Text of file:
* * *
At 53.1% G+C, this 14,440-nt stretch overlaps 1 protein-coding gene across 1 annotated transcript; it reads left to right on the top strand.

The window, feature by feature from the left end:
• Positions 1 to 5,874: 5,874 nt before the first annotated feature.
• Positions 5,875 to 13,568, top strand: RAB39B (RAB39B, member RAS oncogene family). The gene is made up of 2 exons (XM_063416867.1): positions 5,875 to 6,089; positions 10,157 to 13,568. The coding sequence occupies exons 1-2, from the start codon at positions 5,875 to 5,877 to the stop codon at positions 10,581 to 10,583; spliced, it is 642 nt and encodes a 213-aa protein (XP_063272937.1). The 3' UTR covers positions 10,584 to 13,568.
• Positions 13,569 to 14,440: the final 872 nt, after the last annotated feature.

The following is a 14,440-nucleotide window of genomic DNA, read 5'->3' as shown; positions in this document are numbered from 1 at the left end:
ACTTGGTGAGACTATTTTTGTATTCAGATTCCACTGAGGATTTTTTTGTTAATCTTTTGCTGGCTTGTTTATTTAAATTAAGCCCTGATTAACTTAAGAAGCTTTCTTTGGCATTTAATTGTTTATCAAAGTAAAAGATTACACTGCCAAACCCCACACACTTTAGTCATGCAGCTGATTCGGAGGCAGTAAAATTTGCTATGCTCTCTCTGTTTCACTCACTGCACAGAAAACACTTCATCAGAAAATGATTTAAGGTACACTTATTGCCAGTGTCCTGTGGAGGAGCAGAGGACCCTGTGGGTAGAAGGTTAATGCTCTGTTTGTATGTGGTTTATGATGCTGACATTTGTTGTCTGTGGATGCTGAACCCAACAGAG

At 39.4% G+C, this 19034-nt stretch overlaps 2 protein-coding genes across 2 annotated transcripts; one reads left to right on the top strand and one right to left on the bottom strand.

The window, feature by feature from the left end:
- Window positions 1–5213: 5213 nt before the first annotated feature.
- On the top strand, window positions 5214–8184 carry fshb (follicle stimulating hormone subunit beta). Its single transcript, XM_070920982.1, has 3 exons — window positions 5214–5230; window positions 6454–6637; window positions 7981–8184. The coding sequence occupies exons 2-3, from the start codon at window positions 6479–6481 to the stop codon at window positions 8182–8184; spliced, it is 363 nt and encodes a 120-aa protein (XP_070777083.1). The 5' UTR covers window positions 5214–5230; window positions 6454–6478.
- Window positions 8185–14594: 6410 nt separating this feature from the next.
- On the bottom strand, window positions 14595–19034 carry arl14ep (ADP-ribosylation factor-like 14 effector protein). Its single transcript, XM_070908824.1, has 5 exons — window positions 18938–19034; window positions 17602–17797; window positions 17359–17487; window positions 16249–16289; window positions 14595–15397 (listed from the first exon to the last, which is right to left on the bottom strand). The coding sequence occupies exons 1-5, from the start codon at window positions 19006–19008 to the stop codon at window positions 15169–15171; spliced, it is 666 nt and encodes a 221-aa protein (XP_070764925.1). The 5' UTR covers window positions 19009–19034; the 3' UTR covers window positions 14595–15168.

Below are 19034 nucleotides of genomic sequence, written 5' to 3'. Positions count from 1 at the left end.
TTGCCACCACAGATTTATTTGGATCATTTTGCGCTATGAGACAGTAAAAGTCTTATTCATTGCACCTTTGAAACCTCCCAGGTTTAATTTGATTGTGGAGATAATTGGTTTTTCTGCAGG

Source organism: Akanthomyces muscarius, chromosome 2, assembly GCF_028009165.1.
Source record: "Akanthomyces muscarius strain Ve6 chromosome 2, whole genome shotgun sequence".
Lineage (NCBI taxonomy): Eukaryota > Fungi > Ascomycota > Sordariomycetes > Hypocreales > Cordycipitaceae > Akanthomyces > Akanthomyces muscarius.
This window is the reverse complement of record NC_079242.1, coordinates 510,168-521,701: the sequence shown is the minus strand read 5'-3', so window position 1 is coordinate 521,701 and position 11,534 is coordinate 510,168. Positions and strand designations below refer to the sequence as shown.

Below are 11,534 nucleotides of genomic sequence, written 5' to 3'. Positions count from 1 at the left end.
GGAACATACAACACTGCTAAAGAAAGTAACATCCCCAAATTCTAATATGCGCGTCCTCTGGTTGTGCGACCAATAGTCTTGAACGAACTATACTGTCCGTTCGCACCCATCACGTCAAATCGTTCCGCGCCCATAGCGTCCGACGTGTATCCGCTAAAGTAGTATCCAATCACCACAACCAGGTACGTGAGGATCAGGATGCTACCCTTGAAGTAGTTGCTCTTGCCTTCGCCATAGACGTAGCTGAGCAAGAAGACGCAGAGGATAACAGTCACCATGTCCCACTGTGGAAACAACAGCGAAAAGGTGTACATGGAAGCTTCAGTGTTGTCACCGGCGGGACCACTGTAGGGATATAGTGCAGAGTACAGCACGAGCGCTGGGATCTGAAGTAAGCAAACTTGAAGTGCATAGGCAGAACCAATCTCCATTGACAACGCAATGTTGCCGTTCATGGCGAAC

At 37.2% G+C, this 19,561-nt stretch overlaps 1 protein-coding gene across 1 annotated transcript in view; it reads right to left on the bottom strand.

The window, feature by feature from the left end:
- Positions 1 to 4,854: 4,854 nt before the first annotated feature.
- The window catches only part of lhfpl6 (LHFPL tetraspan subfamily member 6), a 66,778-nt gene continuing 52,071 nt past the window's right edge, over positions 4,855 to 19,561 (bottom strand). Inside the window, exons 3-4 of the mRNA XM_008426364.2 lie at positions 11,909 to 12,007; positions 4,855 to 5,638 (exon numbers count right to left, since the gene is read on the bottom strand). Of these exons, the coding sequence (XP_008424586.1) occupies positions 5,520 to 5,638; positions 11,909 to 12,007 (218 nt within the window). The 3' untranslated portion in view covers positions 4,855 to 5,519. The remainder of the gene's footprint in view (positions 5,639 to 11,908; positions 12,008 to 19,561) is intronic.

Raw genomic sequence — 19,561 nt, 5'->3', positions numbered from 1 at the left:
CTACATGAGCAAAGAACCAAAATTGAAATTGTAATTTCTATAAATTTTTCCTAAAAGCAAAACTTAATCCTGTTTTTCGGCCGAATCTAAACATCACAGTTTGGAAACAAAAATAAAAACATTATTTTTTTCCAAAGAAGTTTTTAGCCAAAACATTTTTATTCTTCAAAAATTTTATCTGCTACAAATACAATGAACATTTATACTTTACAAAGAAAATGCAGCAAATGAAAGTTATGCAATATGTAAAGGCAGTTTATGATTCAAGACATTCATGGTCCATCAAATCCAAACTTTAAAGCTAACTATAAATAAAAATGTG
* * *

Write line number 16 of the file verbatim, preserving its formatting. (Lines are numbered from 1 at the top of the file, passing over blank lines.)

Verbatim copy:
Source organism: Akanthomyces muscarius, chromosome 2, assembly GCF_028009165.1.